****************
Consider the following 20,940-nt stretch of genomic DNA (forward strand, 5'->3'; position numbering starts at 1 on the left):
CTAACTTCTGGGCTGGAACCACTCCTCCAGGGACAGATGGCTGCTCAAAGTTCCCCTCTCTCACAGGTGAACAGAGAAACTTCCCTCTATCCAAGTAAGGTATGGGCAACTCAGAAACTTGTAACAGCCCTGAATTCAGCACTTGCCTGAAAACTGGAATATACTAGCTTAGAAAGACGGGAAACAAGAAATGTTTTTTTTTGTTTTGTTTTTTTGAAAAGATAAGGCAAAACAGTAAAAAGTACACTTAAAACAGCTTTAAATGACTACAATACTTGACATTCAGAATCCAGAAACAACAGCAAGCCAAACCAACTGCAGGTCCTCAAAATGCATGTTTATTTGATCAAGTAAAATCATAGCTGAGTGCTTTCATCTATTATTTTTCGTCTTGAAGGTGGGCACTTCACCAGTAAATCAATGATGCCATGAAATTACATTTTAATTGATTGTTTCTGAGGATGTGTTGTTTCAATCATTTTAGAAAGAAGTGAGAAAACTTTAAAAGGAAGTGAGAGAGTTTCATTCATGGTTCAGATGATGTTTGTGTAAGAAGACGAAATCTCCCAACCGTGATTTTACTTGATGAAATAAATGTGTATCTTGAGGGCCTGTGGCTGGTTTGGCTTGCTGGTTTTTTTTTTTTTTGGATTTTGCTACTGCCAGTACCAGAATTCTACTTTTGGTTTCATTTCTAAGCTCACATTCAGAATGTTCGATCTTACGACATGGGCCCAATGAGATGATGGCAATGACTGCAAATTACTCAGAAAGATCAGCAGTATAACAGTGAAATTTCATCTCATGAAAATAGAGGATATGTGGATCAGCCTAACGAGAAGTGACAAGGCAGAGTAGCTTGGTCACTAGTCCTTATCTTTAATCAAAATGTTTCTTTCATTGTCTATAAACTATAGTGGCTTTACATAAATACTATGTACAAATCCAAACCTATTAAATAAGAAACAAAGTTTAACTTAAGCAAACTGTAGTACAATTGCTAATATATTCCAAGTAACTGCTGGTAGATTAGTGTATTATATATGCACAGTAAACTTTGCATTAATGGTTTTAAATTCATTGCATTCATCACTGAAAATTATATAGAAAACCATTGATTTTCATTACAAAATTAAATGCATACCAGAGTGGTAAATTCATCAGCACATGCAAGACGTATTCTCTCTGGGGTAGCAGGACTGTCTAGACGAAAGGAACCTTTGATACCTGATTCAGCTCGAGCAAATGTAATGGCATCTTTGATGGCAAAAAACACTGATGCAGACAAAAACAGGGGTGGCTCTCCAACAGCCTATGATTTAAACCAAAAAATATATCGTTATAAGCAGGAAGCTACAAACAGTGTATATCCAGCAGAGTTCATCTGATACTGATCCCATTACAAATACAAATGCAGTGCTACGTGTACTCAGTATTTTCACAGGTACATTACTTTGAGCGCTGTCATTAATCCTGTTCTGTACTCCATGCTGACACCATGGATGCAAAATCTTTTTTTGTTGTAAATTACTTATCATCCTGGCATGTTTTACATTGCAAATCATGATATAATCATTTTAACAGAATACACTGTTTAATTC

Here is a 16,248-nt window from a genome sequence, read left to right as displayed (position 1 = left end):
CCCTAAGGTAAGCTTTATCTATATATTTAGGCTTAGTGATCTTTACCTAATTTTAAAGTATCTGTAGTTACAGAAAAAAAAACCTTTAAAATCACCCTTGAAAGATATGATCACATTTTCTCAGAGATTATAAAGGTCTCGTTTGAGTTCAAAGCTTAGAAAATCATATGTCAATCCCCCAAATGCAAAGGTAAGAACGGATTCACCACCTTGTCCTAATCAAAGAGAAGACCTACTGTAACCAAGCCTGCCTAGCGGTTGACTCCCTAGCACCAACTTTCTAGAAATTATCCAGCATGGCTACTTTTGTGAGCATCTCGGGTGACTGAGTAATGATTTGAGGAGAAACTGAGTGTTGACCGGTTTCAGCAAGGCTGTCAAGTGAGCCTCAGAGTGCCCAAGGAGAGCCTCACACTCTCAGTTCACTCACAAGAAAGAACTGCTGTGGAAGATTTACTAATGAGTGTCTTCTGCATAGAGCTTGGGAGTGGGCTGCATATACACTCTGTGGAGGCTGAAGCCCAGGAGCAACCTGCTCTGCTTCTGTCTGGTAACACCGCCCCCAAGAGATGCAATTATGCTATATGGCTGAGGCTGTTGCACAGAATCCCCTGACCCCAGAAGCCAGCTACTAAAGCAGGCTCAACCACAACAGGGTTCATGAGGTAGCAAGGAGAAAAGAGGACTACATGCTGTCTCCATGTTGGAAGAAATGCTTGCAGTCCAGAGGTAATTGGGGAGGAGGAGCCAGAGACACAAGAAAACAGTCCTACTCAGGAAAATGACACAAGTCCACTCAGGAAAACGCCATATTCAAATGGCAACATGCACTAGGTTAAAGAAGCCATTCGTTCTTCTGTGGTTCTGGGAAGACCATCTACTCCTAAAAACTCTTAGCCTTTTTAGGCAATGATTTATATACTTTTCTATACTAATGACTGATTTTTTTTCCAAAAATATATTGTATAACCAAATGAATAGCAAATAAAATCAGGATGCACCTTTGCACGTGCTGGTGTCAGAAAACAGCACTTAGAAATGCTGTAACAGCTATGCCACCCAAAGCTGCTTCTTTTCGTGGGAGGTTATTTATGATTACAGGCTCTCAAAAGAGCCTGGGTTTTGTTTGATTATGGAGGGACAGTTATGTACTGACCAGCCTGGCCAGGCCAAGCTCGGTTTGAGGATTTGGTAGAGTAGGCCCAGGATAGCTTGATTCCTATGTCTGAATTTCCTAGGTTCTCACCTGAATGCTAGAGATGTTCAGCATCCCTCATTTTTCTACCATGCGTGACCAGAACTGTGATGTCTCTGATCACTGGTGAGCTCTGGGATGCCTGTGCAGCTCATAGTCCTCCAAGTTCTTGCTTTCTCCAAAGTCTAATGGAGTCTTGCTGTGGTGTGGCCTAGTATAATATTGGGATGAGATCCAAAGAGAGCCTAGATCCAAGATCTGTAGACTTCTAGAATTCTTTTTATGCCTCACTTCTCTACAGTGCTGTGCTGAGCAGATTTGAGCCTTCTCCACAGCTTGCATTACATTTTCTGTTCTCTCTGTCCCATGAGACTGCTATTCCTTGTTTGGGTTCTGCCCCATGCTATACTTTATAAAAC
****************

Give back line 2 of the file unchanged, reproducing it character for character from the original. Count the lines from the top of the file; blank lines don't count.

CTAACTTCTGGGCTGGAACCACTCCTCCAGGGACAGATGGCTGCTCAAAGTTCCCCTCTCTCACAGGTGAACAGAGAAACTTCCCTCTATCCAAGTAAGGTATGGGCAACTCAGAAACTTGTAACAGCCCTGAATTCAGCACTTGCCTGAAAACTGGAATATACTAGCTTAGAAAGACGGGAAACAAGAAATGTTTTTTTTTGTTTTGTTTTTTTGAAAAGATAAGGCAAAACAGTAAAAAGTACACTTAAAACAGCTTTAAATGACTACAATACTTGACATTCAGAATCCAGAAACAACAGCAAGCCAAACCAACTGCAGGTCCTCAAAATGCATGTTTATTTGATCAAGTAAAATCATAGCTGAGTGCTTTCATCTATTATTTTTCGTCTTGAAGGTGGGCACTTCACCAGTAAATCAATGATGCCATGAAATTACATTTTAATTGATTGTTTCTGAGGATGTGTTGTTTCAATCATTTTAGAAAGAAGTGAGAAAACTTTAAAAGGAAGTGAGAGAGTTTCATTCATGGTTCAGATGATGTTTGTGTAAGAAGACGAAATCTCCCAACCGTGATTTTACTTGATGAAATAAATGTGTATCTTGAGGGCCTGTGGCTGGTTTGGCTTGCTGGTTTTTTTTTTTTTTGGATTTTGCTACTGCCAGTACCAGAATTCTACTTTTGGTTTCATTTCTAAGCTCACATTCAGAATGTTCGATCTTACGACATGGGCCCAATGAGATGATGGCAATGACTGCAAATTACTCAGAAAGATCAGCAGTATAACAGTGAAATTTCATCTCATGAAAATAGAGGATATGTGGATCAGCCTAACGAGAAGTGACAAGGCAGAGTAGCTTGGTCACTAGTCCTTATCTTTAATCAAAATGTTTCTTTCATTGTCTATAAACTATAGTGGCTTTACATAAATACTATGTACAAATCCAAACCTATTAAATAAGAAACAAAGTTTAACTTAAGCAAACTGTAGTACAATTGCTAATATATTCCAAGTAACTGCTGGTAGATTAGTGTATTATATATGCACAGTAAACTTTGCATTAATGGTTTTAAATTCATTGCATTCATCACTGAAAATTATATAGAAAACCATTGATTTTCATTACAAAATTAAATGCATACCAGAGTGGTAAATTCATCAGCACATGCAAGACGTATTCTCTCTGGGGTAGCAGGACTGTCTAGACGAAAGGAACCTTTGATACCTGATTCAGCTCGAGCAAATGTAATGGCATCTTTGATGGCAAAAAACACTGATGCAGACAAAAACAGGGGTGGCTCTCCAACAGCCTATGATTTAAACCAAAAAATATATCGTTATAAGCAGGAAGCTACAAACAGTGTATATCCAGCAGAGTTCATCTGATACTGATCCCATTACAAATACAAATGCAGTGCTACGTGTACTCAGTATTTTCACAGGTACATTACTTTGAGCGCTGTCATTAATCCTGTTCTGTACTCCATGCTGACACCATGGATGCAAAATCTTTTTTTGTTGTAAATTACTTATCATCCTGGCATGTTTTACATTGCAAATCATGATATAATCATTTTAACAGAATACACTGTTTAATTC